Mission: Cardigan – and more amazing textile art

The last week or so has been about finishing things up work-wise and getting more time for personal projects.  This winter, I am on Mission: Cardigan.  I am in the home straight of a small collection of accessories – all will be revealed in a few weeks’ time! – but I can happily say that I’ve finished my first winter knit of the season, the (not-so) Bleak cardigan from Kim Hargreaves’ North:

BleakCardigan_finishedThe cardigan made its debut last Thursday and I was so pleased with the feedback it got!  It’s one thing when you finish a project and think you’ve done a good job, but to have so many other people say so is amazing, truly upllifting.  I have loved knitting it, and most importantly, it fits really well and is useful.  I made Bleak to wear with full skirts, and now that I have it I’ve been wondering why on earth it took me so long to make a cropped cardigan like this.  There will be other cropped winter cardigans to come, no doubt.  Before I get to those, there are a couple of winter knits that I’ve started, and as their progress will be popping up on here and especially in my Instagram feed in the weeks/months to come.

HeartCardigan1This raspberry pink delight is going to be the Heart cardigan from North.  It’s a long-line companion to Bleak, but I’m shortening it, replacing the moss stitch within the diamonds with garter (I prefer having different textures at the side and within the cable panels, a la Bleak)  and using yet more stashed yarn.  This time it’s Kid Classic in a long-discontinued shade called Plush, twinned with Fine Lace in Quaint.  It makes for a very subtle marl; I love Plush and didn’t want to bulk it up with a competing shade of pink.  I only have about one-sixth of a repeat so far, but here it is anyway!

DrewCardigan1 This next cardigan is Drew from Kim Hargreaves’ Storm.  I’m running Kid Classic and Fine Lace together again (almost made myself yawn), but it’s not a 100% substitution this time.  The Kid Classic is the Grasshopper green and it’s with Fine Lace Patina.  I wasn’t keen on using Kidsilk Haze for this one – the accessories I’m working on are in Rowan Cocoon and I think I’ve had enough of fluffy mohair for the time being!  I don’t normally wear green; I like it more than it likes me, but this shade seems to work.  Hopefully others will feel the same…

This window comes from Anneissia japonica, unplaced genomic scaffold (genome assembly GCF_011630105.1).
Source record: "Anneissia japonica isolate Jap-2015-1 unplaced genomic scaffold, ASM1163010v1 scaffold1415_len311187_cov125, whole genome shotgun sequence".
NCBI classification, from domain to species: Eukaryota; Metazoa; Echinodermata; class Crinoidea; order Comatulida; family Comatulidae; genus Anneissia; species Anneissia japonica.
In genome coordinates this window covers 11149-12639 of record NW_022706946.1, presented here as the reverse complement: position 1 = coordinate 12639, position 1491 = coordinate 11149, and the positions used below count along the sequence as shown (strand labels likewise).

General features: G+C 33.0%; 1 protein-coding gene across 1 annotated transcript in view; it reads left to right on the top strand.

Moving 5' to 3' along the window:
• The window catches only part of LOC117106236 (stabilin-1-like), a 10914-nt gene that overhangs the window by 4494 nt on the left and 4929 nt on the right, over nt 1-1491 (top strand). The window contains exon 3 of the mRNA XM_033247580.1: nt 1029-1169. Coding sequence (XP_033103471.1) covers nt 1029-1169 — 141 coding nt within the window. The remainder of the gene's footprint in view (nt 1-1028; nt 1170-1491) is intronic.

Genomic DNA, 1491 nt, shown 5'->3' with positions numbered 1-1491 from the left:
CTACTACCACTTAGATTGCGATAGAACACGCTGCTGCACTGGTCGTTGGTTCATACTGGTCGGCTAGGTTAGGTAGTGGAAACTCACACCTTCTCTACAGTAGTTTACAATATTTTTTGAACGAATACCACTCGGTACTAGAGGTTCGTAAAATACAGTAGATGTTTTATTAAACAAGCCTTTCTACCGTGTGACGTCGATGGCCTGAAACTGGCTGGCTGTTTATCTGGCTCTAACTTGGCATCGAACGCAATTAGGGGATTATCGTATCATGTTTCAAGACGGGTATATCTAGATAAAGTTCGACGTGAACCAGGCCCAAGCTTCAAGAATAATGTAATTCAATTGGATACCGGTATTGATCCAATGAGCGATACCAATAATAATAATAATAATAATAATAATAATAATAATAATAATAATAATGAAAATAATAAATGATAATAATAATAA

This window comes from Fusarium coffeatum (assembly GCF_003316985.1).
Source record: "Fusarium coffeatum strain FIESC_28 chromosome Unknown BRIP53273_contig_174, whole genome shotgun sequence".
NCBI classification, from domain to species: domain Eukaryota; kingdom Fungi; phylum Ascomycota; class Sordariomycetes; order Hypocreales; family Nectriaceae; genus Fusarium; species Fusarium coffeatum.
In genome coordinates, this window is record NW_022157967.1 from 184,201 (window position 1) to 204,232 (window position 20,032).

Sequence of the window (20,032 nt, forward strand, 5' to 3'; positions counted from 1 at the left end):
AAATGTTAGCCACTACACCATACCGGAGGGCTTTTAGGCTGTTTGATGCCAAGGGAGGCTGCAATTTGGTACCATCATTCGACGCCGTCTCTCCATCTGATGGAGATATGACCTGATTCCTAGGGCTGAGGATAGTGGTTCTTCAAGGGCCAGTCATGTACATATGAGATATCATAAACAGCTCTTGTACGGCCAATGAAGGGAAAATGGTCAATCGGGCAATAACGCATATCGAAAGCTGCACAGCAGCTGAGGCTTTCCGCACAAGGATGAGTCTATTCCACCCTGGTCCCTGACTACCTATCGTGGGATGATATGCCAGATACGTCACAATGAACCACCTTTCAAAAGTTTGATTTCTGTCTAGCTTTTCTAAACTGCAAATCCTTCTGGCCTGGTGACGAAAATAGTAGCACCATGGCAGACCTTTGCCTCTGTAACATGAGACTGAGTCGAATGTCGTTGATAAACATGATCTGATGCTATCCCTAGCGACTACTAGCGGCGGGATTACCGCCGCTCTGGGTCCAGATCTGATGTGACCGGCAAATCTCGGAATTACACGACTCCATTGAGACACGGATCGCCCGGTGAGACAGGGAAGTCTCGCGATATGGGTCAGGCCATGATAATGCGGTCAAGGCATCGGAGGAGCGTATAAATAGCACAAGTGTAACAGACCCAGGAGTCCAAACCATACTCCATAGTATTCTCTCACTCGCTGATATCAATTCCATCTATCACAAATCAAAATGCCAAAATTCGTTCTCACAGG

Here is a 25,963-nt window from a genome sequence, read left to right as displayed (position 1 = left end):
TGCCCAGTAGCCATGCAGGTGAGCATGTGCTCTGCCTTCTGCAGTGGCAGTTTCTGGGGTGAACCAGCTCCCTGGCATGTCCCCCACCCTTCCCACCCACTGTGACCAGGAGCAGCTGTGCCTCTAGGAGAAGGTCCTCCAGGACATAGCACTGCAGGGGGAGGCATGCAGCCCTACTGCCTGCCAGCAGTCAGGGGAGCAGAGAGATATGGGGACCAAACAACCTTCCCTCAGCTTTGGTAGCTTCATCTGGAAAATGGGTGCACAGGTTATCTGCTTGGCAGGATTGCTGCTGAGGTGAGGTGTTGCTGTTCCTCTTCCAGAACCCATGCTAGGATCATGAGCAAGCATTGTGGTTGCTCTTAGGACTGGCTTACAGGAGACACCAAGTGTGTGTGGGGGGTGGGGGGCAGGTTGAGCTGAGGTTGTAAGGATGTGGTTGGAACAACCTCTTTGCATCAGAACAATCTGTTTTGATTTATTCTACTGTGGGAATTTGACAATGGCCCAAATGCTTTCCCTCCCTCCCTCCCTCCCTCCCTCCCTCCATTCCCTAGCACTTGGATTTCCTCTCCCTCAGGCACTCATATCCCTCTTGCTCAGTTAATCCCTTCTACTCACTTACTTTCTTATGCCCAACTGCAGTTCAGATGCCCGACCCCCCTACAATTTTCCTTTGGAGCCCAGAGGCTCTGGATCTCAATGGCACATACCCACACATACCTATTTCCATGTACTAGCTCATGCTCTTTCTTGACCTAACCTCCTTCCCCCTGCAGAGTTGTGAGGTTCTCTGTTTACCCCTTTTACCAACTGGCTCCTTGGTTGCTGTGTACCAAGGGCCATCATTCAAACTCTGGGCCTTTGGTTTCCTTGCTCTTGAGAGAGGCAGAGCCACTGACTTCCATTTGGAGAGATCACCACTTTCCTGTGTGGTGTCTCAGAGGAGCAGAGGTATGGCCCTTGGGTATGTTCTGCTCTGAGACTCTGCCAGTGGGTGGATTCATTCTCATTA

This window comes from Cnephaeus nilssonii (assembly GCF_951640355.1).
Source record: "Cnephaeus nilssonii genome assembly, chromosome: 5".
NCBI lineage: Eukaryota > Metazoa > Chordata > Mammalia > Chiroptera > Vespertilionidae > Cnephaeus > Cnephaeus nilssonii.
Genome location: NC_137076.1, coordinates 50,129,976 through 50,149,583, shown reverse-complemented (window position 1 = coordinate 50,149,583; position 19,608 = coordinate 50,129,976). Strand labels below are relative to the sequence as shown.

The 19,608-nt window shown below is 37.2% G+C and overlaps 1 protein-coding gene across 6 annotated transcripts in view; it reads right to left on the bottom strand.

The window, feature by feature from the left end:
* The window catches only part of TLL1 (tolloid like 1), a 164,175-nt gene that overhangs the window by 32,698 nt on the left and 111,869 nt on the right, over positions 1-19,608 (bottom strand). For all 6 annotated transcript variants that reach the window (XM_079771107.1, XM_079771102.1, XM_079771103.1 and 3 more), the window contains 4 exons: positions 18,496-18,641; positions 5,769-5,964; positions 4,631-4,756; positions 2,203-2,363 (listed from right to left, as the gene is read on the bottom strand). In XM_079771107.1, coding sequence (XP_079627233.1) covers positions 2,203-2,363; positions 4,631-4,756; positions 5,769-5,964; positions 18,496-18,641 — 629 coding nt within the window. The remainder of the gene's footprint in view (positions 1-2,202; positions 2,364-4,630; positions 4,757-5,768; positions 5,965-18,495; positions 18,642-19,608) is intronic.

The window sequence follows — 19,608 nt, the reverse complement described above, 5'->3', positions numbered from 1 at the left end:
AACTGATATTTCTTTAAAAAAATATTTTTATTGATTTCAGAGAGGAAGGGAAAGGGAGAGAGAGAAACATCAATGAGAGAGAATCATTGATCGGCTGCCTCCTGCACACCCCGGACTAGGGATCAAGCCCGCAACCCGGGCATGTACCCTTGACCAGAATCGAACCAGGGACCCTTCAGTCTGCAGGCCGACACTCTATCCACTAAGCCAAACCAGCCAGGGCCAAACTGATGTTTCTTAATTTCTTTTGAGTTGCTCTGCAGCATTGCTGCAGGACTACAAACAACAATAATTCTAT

That should keep me out of trouble for the time being, but I have even more cardigans lined up!  One will probably be another Bleak cardigan using some old Kid Classic in Lavender Ice.  This was a naughty purchase when I visited the Grayson Perry exhibition in Birmingham this spring, but it was £3.00 a ball!  I know some people will understand 😉  AND – it was old school Kid Classic, before Rowan changed their spinner of this yarn.  I love how the soft purple is shot through with white; it adds texture and interest to what could be just an average purple.

KidClassicLavenderIceThe last cardigan I’d like to make for now is the shell lace companion to the Pisces pullover I finished a month or so ago.  It’ll be a pattern mashup or pattern hack, as sewing bloggers call it (I think).  This Lima has been in my stash for a while (big surprise) and I’m sure I’ll enjoy this cardigan as much as I do the sweater.  It’s nowhere near cold enough for this or any of the other projects, but I want to be prepared.  It would make a change 😉

LimaEcuadorApart from poring over potential additions to my wardrobe I’ve been looking at some amazing textile art again.  The Knitting and Stitching Show at Ally Pally is next week and I can’t wait to see the exhibitors there, but until I can share some of what I saw, here’s some of the loveliness I’ve seen in the last week or two:

First up are some snaps of the Deeply Felt exhibition by Cathy Needham, currently showing at Fringe.  It’s free to go in and you can see gorgeous felted artwork like this:

Fringe108_DeeplyFeltDisplay Fringe108_DeeplyFeltCloseUp


I have never seen felting quite like this!  The Cornershop was amazing but the level of detail and embellishment on these exhibits was wonderful.  I have to keep reminding myself that an extremely talented human being made all of this by hand.  Truly, a labour of love.

This next group of images features some extremely imaginative embroidery:

embroidery-sewing-sculptures-meredith-woolnough-8Immediately left is a sculptural piece by Meredith Woolnough.  It is so light and delicate, I can’t help thinking that it would fall to pieces if I touched it.  Below this is an embroidered eye by Sam Gibson and a moth by Yumi Okita.  These are stunning, and there’s more to look at – a whole collection of moths and another of eyes!  The jolie-laide of moths has been captured brilliantly and again, the details are marvellous.  The eye looks like a line drawing until you get close up and appreciate the quality of the needlework.

SamGibson_handembroideredeye-1 yumiokita_embroideredmoth3Illustration is something I wish I could do really well.  My last share is some work by David Ginn, which I found on the Colossal blog.  Apparently he goes around Ann Arbor, Michigan, drawing cute animals in unexpected places.  The entire post made me smile and I urge you to have a look if you fancy a giggle or just want something imaginative and cute to look at.


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